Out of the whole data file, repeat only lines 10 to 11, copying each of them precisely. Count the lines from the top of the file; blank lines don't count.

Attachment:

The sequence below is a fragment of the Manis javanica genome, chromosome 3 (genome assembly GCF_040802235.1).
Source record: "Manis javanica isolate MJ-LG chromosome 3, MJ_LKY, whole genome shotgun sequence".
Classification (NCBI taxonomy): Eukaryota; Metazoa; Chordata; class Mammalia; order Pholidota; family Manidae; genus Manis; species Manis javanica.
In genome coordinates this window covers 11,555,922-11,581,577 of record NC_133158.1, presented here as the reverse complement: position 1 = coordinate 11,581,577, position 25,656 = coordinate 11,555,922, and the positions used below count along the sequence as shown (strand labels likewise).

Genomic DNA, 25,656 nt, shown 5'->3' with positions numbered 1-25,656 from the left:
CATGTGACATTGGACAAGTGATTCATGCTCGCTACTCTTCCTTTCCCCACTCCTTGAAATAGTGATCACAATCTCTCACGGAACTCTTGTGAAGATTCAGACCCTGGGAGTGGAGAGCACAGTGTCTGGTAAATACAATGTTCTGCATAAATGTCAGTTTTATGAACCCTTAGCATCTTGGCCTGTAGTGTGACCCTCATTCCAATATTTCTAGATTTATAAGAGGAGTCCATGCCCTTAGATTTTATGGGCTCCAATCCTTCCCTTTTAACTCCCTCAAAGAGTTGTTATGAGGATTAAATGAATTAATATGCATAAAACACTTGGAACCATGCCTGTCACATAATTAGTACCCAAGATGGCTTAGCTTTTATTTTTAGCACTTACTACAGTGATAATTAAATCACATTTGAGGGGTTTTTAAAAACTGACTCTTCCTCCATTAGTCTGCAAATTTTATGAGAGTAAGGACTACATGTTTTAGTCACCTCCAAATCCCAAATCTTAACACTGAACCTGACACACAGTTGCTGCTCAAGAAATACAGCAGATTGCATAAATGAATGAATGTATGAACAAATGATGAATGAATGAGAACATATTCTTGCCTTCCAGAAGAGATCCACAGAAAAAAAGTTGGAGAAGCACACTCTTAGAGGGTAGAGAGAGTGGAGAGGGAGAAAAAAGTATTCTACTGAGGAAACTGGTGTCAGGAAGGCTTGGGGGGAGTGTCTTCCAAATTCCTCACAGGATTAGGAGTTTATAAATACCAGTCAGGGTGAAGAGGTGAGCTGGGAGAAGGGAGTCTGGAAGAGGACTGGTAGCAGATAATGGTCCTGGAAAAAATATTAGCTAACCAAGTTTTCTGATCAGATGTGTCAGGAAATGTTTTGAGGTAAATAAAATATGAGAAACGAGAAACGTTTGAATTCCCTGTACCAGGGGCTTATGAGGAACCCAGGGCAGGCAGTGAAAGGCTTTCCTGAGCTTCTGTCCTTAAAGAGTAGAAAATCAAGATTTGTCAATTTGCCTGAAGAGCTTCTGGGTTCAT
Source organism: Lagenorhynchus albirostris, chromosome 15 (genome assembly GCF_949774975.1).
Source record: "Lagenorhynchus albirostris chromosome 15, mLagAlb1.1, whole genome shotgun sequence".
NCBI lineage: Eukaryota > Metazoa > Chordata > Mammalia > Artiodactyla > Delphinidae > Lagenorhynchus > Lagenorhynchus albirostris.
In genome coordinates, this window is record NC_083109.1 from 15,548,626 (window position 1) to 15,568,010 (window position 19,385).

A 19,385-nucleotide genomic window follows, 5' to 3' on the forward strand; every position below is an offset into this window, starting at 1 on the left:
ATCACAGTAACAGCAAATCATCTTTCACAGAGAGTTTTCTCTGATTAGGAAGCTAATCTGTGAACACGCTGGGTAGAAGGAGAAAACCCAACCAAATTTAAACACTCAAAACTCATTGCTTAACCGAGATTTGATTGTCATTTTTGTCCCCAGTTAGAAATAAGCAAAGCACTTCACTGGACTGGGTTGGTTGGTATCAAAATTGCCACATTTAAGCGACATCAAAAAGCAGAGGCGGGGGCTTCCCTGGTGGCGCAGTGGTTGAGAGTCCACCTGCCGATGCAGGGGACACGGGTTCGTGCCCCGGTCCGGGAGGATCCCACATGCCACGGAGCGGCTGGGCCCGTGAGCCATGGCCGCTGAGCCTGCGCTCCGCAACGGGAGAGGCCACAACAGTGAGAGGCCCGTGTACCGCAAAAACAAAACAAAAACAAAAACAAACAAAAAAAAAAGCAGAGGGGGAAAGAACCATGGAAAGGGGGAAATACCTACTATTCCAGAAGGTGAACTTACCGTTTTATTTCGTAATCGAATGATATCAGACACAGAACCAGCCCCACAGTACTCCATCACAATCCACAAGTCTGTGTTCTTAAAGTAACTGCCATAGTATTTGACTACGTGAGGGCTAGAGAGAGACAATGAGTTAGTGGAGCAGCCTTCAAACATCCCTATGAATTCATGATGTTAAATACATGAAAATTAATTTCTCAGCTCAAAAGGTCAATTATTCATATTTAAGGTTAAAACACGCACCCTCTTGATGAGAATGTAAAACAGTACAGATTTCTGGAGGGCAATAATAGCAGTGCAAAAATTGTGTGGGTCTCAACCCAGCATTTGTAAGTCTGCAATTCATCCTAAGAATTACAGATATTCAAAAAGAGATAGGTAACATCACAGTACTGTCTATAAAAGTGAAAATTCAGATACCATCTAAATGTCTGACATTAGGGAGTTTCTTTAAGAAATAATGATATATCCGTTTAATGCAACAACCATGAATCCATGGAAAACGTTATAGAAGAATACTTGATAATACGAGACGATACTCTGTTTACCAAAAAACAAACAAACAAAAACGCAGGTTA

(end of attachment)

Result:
In genome coordinates, this window is record NC_083109.1 from 15,548,626 (window position 1) to 15,568,010 (window position 19,385).

A 19,385-nucleotide genomic window follows, 5' to 3' on the forward strand; every position below is an offset into this window, starting at 1 on the left: